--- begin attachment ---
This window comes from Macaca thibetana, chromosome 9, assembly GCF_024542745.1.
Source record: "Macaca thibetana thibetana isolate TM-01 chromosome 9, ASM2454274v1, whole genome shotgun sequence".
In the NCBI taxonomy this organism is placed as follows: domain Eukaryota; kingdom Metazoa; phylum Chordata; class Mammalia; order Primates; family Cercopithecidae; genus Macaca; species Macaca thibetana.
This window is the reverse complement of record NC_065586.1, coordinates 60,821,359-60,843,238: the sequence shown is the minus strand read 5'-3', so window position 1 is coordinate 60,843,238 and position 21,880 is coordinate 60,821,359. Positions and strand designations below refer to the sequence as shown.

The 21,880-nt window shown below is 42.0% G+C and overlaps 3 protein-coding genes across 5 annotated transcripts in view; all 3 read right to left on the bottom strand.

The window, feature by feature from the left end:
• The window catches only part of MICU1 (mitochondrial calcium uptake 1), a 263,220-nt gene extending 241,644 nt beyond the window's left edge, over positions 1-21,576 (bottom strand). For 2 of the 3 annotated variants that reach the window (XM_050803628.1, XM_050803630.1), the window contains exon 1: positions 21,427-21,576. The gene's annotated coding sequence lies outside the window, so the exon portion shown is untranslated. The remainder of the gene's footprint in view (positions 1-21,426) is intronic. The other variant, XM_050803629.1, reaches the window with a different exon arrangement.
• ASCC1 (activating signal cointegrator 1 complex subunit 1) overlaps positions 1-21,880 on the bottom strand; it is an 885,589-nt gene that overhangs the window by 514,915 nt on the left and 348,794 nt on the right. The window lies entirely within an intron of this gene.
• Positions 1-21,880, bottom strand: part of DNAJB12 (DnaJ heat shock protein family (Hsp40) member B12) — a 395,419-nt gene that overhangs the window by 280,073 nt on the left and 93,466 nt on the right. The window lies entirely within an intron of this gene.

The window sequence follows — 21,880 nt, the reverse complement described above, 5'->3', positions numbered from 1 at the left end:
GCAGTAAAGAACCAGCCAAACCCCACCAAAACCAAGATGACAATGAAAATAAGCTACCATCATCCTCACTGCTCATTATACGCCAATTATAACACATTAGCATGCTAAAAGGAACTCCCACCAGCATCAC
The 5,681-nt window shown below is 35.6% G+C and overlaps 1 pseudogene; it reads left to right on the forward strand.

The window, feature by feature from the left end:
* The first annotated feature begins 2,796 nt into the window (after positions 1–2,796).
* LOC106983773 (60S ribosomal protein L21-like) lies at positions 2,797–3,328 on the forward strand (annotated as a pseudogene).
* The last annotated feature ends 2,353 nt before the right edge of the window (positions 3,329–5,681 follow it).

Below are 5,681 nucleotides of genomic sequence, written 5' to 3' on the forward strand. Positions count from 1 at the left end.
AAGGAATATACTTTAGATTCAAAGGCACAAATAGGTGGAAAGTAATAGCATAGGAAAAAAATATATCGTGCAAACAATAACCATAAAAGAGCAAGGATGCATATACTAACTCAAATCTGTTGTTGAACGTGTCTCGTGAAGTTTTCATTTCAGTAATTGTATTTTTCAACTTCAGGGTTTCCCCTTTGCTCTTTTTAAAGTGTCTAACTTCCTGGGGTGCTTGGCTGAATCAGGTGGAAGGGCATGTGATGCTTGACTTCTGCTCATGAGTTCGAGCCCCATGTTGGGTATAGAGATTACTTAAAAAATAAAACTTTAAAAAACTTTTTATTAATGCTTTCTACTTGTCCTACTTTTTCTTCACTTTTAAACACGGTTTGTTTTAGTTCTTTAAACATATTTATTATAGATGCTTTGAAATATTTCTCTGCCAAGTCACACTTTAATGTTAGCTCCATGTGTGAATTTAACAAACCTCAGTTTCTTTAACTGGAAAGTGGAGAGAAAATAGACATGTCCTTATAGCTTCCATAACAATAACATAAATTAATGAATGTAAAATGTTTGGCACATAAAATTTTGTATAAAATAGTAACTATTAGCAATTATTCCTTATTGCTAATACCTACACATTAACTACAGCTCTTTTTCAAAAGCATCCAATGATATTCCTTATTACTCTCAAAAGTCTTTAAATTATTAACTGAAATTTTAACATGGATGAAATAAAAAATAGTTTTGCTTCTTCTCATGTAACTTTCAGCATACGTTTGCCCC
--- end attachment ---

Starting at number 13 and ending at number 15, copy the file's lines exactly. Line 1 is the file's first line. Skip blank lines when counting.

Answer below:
The window, feature by feature from the left end:
* The first annotated feature begins 2,796 nt into the window (after positions 1–2,796).
* LOC106983773 (60S ribosomal protein L21-like) lies at positions 2,797–3,328 on the forward strand (annotated as a pseudogene).